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727 [703]

K. Richard. 3. The tyranny of the Protectour. Duke of Buckingham. L. Hastinges.

ly agaynst his will to take it: yet woulde of his humility stoupe so low, as to receiue the heauy kingdome of England vpon hys shoulders. MarginaliaThe hypocrisie of the protectour, denying the crowne thrise before he would take it. At this thetr so tender request and sute of the Lordes and commone made (ye must know how) the mylde Duke seyng no other remedy, was contented at lēgth to yelde, although sore agaynst his wyl (ye must so imagine) and to submit hymselfe so low, as of a protectour to be made a kyng: not much herein vnlyke to our prelates in the Popishe Church, who when they haue before well compounded for the popes Buls, yet must they for maner sake make curtesie, and thrise deny that for which they so longe before haue gaped, and so swetely haue payd for.

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¶ King Richard the third, Vsurper.

MarginaliaKing Richard 3. vsurper. ANd thus 

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The accounts of Richard III's coronation, of the elevation of certain nobles, and the fates of Stanley and Morton, are all taken from Edward Hall, The union of the two noble and illustre famelies of Lancastre and York (London, 1560), STC 12723a, fo. 25v.

Richard Duke of Gloucester tooke vpon hym to be made and proclaymed kyng of Englande, the yeare aforesayd. an. 1483. in the month of Iune. Who then commyng to the Tower by water, first made his sonne a childe of x. yeare olde, Prince of Wales, and Iohn Haward (a man of great industry and seruice) he aduaunced to be Duke of Northfolke, and Sir Thomas Haward hys sonne, he ordeyned Erle of Surrey. Also William Lord Barckeley was appoynted Erle of Notingham. Fraunces Lord Louell, was made Vicount Louell. Lorde Stanley for feare of hys sonne, was deliuered out of the Tower and made Steward of the kynges housholde. Lykewyse the Archbishop of Yorke was set free: but Morton Bishop of Eley was committed to the Duke of Buckyngham, by whom was wrought the first deuise to bryng in Henry erle of Richemond into England, and to conioyne mariage betwene Elizabeth kyng Edwards daughter, and him: wherby the two houses of Yorke and Lancaster were vnited together.

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MarginaliaK. Richard crowned. After the kyngdome of England was thus alotted to kyng Rich. the vsurper, as in maner aboue remembred, he taried not long for his coronation, which was solemnised the month next ensuyng, the 6. day of Iuly.

The triumph and solennitie of this vsurped coronation, beyng finished, and all things to the same appertayning, this vnquiet tyraunt yet could not thinke hymselfe safe, so long as yong Edward the right kyng and hys brother, were alyue: Wherfore the next enterprise which he did set vpō was this, how to rid these innocent babes out of the way, that he might reigne kyng alone.

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In the meane tyme, while all thys ruffling was in hād what dread and sorow the tender hartes of these fatherles and frendles children were in, what litle ioye of them selues what small ioye of life they had, it is not so hard as dolorous for tender hartes to vnderstand. As the yonger brother lyngered in thought and heuynes, so the prince which was a. xi. yeare old, was so out of hart and so fraught with feare that he neuer tyed hys pointes, nor ioyed good day, till the trayterous impietie of their cruell vncle had deliuered them of their wretchednes: which was not long in dispatchyng. MarginaliaThe truth of Robert Brakenbubury to his Prince For after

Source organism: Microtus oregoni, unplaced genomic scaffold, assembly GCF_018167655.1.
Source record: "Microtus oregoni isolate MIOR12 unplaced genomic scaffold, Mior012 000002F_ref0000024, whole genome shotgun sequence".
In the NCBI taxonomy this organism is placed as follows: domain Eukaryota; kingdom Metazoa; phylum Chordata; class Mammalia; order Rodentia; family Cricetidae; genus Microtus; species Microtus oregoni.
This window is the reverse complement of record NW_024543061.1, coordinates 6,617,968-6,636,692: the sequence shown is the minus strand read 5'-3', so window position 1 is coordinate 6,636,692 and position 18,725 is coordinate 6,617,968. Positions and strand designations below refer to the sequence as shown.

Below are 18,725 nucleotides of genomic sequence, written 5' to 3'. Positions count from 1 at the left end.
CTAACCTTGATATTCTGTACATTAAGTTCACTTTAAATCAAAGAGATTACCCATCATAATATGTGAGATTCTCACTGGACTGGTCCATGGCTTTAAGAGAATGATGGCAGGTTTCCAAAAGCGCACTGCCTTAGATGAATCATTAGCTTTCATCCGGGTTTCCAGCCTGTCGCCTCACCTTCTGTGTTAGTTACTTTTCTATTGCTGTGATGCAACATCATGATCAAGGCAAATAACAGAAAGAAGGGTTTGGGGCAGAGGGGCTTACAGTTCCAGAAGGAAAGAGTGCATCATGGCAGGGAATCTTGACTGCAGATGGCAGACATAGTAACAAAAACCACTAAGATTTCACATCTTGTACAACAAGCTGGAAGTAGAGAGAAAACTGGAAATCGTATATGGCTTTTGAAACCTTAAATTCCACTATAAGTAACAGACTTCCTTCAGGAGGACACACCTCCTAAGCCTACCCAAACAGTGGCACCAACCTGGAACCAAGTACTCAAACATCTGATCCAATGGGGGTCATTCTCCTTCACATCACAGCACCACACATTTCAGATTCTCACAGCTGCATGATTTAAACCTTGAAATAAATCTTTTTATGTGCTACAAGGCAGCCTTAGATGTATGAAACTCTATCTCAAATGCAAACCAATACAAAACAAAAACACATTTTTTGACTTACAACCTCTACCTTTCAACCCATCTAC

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Foxe's account of the murders of Edward IV's sons and of the providential punishments of their murderers is drawn from The History of King Richard III, ed. Richard S. Sylvester in The Complete Works of St. Thomas More 2 (New Haven, CT, 1963), pp. 85-87.

king Richard their vncle, first attempting to cōpasse his deuilishe deuise by Robert Brakenbury Constable of the tower, and could not wynne him to such a cruell facte (to dye therfore) then he got one Iames Tyrell, ioynyng with him Iohn Dighton, and Miles MarginaliaIames Tyrell, Iohn Dyghton. Myles Forest, cruell traytours & murtherers of their Prince. Forest, to perpetrate this heynous murder. Whiche Dyghton and Forest, about midnight entryng into their chamber, so bewrapped and entangled them amongest the clothes, kepyng downe the fetherbed and pillowes hard vnto their mouthes, MarginaliaThe ii. childrē of K. Edward murdered. that within a while, they smoothered and stifled them pituoslye in their bed.

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And thus ended these two young princes their liues, thorough the wretched cruelty of these forenamed tormentors: who for their detestable and bloudy murder committed, escaped not lōg vnpunished by the iust hand of God. MarginaliaThe iust punishment of God vpō the murderers of the two For first Miles Forest, at S. Martins le grand, by peecemeale miserably rotted away. Iohn Dighton lyued at Calis long after so disdayned and hated, that he was poynted at of all mē, and there dyed in great misery. Sir Iames Tyrell was beheaded at Tower hill for treason. MarginaliaThe punishment of God vpon kyng Richard. Also king Richard himself within a yeare and halfe after, was slayne in the field, hacked and hewed of hys enemies handes, torne and tugged like a curre dog.

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MarginaliaThe punishment of god vpon the duke of Buckinghā. Furthermore, the sayd iustice of Gods hand left not the Duke of Buckyngham escape free, which was a greate maintayner and setter vp of this butcherly vsurper: for lesse then within a yeare after so God wrought, that he was him selfe beheaded for treason by the sayde king, whome he so vniustly before had aduaunced and set vp.